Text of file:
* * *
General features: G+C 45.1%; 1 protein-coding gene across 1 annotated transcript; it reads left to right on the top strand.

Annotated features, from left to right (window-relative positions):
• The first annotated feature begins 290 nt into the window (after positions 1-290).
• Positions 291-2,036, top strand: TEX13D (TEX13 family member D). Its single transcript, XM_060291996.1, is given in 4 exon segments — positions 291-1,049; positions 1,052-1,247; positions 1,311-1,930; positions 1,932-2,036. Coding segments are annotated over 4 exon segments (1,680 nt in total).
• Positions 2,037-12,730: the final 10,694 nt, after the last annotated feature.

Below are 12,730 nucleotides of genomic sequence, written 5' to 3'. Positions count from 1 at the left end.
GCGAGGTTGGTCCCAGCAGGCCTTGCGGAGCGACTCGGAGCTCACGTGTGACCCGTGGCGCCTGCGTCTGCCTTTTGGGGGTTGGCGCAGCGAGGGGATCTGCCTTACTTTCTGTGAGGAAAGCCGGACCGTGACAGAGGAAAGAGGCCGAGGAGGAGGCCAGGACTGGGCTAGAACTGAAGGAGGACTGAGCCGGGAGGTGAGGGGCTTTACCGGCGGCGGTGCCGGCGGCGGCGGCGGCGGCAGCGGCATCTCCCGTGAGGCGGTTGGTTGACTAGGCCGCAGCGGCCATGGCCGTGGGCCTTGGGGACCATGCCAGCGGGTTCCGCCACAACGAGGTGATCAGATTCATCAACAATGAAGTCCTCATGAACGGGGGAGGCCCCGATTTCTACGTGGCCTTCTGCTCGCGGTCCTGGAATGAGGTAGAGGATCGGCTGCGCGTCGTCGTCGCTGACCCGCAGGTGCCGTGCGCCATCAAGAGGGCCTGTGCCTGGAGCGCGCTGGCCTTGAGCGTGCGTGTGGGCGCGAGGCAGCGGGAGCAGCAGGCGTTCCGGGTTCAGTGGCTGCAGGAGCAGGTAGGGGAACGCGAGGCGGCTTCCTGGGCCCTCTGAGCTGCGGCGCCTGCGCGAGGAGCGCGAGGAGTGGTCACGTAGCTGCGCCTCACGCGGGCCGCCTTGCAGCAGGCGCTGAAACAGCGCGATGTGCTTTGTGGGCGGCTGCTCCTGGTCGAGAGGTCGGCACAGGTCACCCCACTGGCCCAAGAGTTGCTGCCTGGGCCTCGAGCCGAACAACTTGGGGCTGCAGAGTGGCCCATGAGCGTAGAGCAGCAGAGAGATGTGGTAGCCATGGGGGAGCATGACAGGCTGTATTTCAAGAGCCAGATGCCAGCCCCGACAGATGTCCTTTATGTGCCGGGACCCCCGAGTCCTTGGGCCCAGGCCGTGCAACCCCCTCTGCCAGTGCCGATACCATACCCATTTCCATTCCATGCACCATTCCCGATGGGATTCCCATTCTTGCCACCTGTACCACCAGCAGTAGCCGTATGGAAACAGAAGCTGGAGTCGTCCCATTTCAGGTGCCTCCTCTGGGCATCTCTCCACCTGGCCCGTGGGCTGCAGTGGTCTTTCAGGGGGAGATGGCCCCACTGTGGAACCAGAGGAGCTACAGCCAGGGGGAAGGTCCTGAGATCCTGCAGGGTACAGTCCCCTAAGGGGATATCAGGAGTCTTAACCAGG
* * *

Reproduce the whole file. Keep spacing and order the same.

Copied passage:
General features: G+C 45.1%; 1 protein-coding gene across 1 annotated transcript; it reads left to right on the top strand.

Annotated features, from left to right (window-relative positions):
• The first annotated feature begins 290 nt into the window (after positions 1-290).
• Positions 291-2,036, top strand: TEX13D (TEX13 family member D). Its single transcript, XM_060291996.1, is given in 4 exon segments — positions 291-1,049; positions 1,052-1,247; positions 1,311-1,930; positions 1,932-2,036. Coding segments are annotated over 4 exon segments (1,680 nt in total).
• Positions 2,037-12,730: the final 10,694 nt, after the last annotated feature.

Below are 12,730 nucleotides of genomic sequence, written 5' to 3'. Positions count from 1 at the left end.
GCGAGGTTGGTCCCAGCAGGCCTTGCGGAGCGACTCGGAGCTCACGTGTGACCCGTGGCGCCTGCGTCTGCCTTTTGGGGGTTGGCGCAGCGAGGGGATCTGCCTTACTTTCTGTGAGGAAAGCCGGACCGTGACAGAGGAAAGAGGCCGAGGAGGAGGCCAGGACTGGGCTAGAACTGAAGGAGGACTGAGCCGGGAGGTGAGGGGCTTTACCGGCGGCGGTGCCGGCGGCGGCGGCGGCGGCAGCGGCATCTCCCGTGAGGCGGTTGGTTGACTAGGCCGCAGCGGCCATGGCCGTGGGCCTTGGGGACCATGCCAGCGGGTTCCGCCACAACGAGGTGATCAGATTCATCAACAATGAAGTCCTCATGAACGGGGGAGGCCCCGATTTCTACGTGGCCTTCTGCTCGCGGTCCTGGAATGAGGTAGAGGATCGGCTGCGCGTCGTCGTCGCTGACCCGCAGGTGCCGTGCGCCATCAAGAGGGCCTGTGCCTGGAGCGCGCTGGCCTTGAGCGTGCGTGTGGGCGCGAGGCAGCGGGAGCAGCAGGCGTTCCGGGTTCAGTGGCTGCAGGAGCAGGTAGGGGAACGCGAGGCGGCTTCCTGGGCCCTCTGAGCTGCGGCGCCTGCGCGAGGAGCGCGAGGAGTGGTCACGTAGCTGCGCCTCACGCGGGCCGCCTTGCAGCAGGCGCTGAAACAGCGCGATGTGCTTTGTGGGCGGCTGCTCCTGGTCGAGAGGTCGGCACAGGTCACCCCACTGGCCCAAGAGTTGCTGCCTGGGCCTCGAGCCGAACAACTTGGGGCTGCAGAGTGGCCCATGAGCGTAGAGCAGCAGAGAGATGTGGTAGCCATGGGGGAGCATGACAGGCTGTATTTCAAGAGCCAGATGCCAGCCCCGACAGATGTCCTTTATGTGCCGGGACCCCCGAGTCCTTGGGCCCAGGCCGTGCAACCCCCTCTGCCAGTGCCGATACCATACCCATTTCCATTCCATGCACCATTCCCGATGGGATTCCCATTCTTGCCACCTGTACCACCAGCAGTAGCCGTATGGAAACAGAAGCTGGAGTCGTCCCATTTCAGGTGCCTCCTCTGGGCATCTCTCCACCTGGCCCGTGGGCTGCAGTGGTCTTTCAGGGGGAGATGGCCCCACTGTGGAACCAGAGGAGCTACAGCCAGGGGGAAGGTCCTGAGATCCTGCAGGGTACAGTCCCCTAAGGGGATATCAGGAGTCTTAACCAGG